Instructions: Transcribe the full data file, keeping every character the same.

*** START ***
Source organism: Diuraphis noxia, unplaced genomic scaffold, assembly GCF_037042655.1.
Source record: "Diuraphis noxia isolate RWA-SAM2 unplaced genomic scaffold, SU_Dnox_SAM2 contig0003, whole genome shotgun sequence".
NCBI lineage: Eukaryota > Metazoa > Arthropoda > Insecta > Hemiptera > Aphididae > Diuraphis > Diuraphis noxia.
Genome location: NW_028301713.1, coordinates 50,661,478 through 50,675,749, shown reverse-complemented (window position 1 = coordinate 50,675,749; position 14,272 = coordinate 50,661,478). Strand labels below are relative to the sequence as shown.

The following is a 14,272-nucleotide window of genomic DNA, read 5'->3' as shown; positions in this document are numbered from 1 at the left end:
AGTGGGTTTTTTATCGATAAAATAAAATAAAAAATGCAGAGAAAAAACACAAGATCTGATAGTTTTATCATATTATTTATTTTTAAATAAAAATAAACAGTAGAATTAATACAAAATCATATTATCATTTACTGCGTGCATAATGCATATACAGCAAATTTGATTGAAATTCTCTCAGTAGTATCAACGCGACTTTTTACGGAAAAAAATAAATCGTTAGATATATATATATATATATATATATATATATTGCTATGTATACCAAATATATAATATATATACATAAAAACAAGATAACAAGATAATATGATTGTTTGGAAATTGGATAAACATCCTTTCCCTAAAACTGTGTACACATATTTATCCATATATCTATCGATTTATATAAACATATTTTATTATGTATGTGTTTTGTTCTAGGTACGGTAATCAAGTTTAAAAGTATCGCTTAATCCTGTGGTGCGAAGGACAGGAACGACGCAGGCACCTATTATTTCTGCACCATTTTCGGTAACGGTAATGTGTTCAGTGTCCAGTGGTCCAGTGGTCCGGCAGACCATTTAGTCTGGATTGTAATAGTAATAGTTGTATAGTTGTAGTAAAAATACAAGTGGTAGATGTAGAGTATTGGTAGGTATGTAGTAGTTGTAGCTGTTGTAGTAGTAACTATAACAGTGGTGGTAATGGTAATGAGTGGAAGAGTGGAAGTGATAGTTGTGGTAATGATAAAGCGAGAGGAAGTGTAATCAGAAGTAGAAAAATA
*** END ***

Source organism: Diuraphis noxia, unplaced genomic scaffold, assembly GCF_037042655.1.
Source record: "Diuraphis noxia isolate RWA-SAM2 unplaced genomic scaffold, SU_Dnox_SAM2 contig0003, whole genome shotgun sequence".
NCBI lineage: Eukaryota > Metazoa > Arthropoda > Insecta > Hemiptera > Aphididae > Diuraphis > Diuraphis noxia.
Genome location: NW_028301713.1, coordinates 50,661,478 through 50,675,749, shown reverse-complemented (window position 1 = coordinate 50,675,749; position 14,272 = coordinate 50,661,478). Strand labels below are relative to the sequence as shown.

The following is a 14,272-nucleotide window of genomic DNA, read 5'->3' as shown; positions in this document are numbered from 1 at the left end:
AGTGGGTTTTTTATCGATAAAATAAAATAAAAAATGCAGAGAAAAAACACAAGATCTGATAGTTTTATCATATTATTTATTTTTAAATAAAAATAAACAGTAGAATTAATACAAAATCATATTATCATTTACTGCGTGCATAATGCATATACAGCAAATTTGATTGAAATTCTCTCAGTAGTATCAACGCGACTTTTTACGGAAAAAAATAAATCGTTAGATATATATATATATATATATATATATATATTGCTATGTATACCAAATATATAATATATATACATAAAAACAAGATAACAAGATAATATGATTGTTTGGAAATTGGATAAACATCCTTTCCCTAAAACTGTGTACACATATTTATCCATATATCTATCGATTTATATAAACATATTTTATTATGTATGTGTTTTGTTCTAGGTACGGTAATCAAGTTTAAAAGTATCGCTTAATCCTGTGGTGCGAAGGACAGGAACGACGCAGGCACCTATTATTTCTGCACCATTTTCGGTAACGGTAATGTGTTCAGTGTCCAGTGGTCCAGTGGTCCGGCAGACCATTTAGTCTGGATTGTAATAGTAATAGTTGTATAGTTGTAGTAAAAATACAAGTGGTAGATGTAGAGTATTGGTAGGTATGTAGTAGTTGTAGCTGTTGTAGTAGTAACTATAACAGTGGTGGTAATGGTAATGAGTGGAAGAGTGGAAGTGATAGTTGTGGTAATGATAAAGCGAGAGGAAGTGTAATCAGAAGTAGAAAAATA